[Blood Products Advisory Committee Meeting on December 2, 2014]
These diseases are often genetic, chronic, life threatening conditions that require patients to receive regular infusions or injections of plasma protein therapies for the duration of their lives. These therapies include clotting therapies for individuals with bleeding disorders, immunoglobulins to treat a complex of diseases in persons with immune deficiencies, therapies for individuals who have alpha-1 anti-trypsin deficiency which typically manifests as adult onset emphysema and substantially limits life expectancy, and albumin which is used in emergency room settings to treat individuals with shock, trauma, burns, and other conditions.
PPTA supports the use of science-based decision making in determining whether there should be changes in U.S. Food and Drug and Administration (FDA) blood and plasma donor eligibility criteria for men who have had sex with men (MSM). PPTA applauds the U.S. Department of Health and Human Services (HHS) for undertaking studies that provided data for consideration. PPTA respects the recent recommendation from the HHS Advisory Committee on Blood and Tissue Safety and Availability to reduce the lifetime deferral to 12 months for MSM providing any change in policy is accompanied by a robust monitoring system to evaluate the impact of such a change.
PPTA member companies are committed to providing safe and effective therapies. Patient populations who receive the therapies made from plasma have chronic and serious conditions. Donor selection is one of the several layers of safety in the manufacturing of plasma protein therapies, and includes state of the art testing of individual plasma donations and manufacturing pools, followed by robust manufacturing processes with dedicated safety steps. Plasma protein therapies are a distinct class of therapeutic products which undergo significant viral inactivation and product purification processes that provide plasma protein therapies with significant virus safety margins. Companies have made substantial investments in all of these areas and in over two decades there have been no documented transmissions of HIV or hepatitis B or C.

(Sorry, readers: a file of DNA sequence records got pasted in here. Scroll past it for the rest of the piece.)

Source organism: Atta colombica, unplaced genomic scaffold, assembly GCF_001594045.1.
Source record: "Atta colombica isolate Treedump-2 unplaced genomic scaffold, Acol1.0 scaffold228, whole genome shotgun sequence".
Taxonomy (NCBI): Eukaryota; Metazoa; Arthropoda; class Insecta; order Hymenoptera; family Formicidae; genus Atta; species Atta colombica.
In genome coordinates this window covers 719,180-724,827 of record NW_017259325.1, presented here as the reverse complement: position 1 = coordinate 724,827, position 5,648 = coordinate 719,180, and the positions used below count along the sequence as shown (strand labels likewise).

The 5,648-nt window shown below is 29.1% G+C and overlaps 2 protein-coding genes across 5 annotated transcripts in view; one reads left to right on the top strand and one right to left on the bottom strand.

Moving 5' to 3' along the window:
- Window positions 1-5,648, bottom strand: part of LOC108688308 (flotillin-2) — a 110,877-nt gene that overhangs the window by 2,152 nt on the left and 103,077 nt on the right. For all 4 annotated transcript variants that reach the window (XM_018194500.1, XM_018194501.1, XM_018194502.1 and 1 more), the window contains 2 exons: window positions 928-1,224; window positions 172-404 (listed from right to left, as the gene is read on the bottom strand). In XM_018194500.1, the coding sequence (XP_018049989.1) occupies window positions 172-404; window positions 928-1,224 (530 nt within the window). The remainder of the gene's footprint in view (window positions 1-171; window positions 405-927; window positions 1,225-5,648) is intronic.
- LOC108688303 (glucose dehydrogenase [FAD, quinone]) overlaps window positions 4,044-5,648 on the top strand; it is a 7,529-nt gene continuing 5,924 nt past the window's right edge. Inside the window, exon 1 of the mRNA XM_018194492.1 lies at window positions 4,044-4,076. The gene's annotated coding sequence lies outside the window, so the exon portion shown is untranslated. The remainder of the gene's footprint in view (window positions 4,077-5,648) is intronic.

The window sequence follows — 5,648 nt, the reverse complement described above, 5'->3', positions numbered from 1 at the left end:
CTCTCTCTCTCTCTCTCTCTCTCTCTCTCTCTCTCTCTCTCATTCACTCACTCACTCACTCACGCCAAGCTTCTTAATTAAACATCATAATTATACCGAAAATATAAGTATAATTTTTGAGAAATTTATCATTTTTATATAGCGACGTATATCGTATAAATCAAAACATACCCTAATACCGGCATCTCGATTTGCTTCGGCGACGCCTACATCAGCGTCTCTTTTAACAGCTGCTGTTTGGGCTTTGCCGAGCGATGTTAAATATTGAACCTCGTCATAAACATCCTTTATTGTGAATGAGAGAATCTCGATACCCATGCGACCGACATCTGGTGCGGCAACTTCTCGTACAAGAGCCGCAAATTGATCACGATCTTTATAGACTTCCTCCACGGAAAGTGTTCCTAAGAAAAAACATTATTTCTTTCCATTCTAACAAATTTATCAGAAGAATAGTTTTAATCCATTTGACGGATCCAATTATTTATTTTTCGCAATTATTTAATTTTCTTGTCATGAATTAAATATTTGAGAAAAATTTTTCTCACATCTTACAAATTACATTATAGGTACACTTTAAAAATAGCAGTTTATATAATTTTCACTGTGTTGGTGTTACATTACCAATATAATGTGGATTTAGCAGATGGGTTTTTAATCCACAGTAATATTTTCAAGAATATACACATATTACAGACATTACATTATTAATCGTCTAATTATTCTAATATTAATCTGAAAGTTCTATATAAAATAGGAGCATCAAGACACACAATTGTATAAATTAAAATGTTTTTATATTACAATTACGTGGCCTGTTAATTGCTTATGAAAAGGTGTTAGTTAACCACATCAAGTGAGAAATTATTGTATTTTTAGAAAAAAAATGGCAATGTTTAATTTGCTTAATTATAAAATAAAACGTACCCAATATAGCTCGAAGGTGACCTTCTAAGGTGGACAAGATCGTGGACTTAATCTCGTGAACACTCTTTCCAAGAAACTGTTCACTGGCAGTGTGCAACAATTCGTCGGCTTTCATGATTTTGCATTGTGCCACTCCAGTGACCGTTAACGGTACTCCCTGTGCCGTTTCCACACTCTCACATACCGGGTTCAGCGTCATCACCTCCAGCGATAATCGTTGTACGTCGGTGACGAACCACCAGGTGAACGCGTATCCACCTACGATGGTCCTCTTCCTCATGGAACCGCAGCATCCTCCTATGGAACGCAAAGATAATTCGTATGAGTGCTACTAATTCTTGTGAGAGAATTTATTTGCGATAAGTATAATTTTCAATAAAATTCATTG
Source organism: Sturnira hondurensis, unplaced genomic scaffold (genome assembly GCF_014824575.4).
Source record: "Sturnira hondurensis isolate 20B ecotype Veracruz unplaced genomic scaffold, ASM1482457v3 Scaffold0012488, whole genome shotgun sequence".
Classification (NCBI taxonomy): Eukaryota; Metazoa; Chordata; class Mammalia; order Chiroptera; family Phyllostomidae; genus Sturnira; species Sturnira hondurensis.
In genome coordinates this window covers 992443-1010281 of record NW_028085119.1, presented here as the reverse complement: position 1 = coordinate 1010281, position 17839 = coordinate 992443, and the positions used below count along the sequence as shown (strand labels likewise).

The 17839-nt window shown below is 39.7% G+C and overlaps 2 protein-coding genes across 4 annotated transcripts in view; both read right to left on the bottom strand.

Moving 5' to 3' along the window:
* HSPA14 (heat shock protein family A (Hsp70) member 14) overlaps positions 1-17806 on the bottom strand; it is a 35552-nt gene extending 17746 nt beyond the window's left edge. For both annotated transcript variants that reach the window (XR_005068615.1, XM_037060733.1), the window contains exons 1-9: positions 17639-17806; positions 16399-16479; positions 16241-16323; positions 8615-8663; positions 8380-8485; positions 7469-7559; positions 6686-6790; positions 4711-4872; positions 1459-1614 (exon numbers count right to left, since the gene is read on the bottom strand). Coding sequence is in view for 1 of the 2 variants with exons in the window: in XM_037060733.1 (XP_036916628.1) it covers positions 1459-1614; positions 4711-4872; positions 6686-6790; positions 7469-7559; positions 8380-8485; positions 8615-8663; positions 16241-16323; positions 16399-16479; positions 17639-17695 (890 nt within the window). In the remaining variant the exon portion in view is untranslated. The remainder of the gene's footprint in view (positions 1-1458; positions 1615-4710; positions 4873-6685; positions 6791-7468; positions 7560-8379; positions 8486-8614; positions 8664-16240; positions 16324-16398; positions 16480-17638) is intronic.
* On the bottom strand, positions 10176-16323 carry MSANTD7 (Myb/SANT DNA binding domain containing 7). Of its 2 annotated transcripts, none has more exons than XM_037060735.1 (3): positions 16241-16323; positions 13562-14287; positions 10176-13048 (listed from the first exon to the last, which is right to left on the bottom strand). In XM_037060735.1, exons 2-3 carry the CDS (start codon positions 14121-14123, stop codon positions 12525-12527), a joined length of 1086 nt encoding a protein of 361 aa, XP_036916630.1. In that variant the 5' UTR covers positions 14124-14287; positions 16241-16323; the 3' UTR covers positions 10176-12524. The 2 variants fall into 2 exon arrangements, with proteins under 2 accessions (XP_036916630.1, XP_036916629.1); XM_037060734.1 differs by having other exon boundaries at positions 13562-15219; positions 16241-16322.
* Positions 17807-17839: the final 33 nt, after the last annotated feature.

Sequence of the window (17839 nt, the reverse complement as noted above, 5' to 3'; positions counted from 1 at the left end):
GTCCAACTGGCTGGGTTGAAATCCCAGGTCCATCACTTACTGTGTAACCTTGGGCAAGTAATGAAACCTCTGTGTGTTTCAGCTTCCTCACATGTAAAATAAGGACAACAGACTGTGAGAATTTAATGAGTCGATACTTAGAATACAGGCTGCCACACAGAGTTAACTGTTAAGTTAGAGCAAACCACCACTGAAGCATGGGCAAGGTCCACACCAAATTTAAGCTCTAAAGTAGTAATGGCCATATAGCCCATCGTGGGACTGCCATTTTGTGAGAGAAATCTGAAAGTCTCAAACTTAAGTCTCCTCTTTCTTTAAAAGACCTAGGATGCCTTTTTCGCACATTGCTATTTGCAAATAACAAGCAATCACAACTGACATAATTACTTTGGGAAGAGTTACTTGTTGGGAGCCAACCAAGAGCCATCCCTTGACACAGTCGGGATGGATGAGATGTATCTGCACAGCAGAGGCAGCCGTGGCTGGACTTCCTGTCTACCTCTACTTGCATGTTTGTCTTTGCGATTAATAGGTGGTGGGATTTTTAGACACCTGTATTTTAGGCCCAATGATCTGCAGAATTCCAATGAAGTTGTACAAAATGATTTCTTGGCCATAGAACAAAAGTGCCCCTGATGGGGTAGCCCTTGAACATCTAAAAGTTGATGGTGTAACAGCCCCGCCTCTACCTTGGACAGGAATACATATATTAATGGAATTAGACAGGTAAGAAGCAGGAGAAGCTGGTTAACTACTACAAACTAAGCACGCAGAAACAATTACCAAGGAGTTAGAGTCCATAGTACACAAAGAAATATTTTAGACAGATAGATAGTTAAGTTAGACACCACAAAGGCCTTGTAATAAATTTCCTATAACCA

PPTA’s Voluntary Standards Program for collectors of Source Plasma (IQPP) and manufacturers of plasma protein therapies (QSEAL) contributes to safety of Source Plasma and plasma protein therapies. These Standards include, among others, provisions for testing donations and manufacturing pools with both serology and nucleic acid amplification testing. Donations from one-time Source Plasma donors (Qualified Donor Standard) are not used in manufacturing. Donations undergo a 60-day inventory hold before being pooled for manufacturing. PPTA members emphasize the importance of collecting plasma from a low-risk donor population, and one of the standards is the viral marker standard (VMS), which sets limits on the number of positive qualified donations for each collection center.
PPTA member companies operate in a global environment. As such, companies must adhere to often divergent regulatory requirements. For MSM these requirements vary from continued lifetime deferral, 5-year deferral, 1-year deferral, to no specific MSM policies. As noted, PPTA supports the studies undertaken by the U.S. government as the results of these studies are valuable to help inform decision makers around the world.
Created on December 02 2014.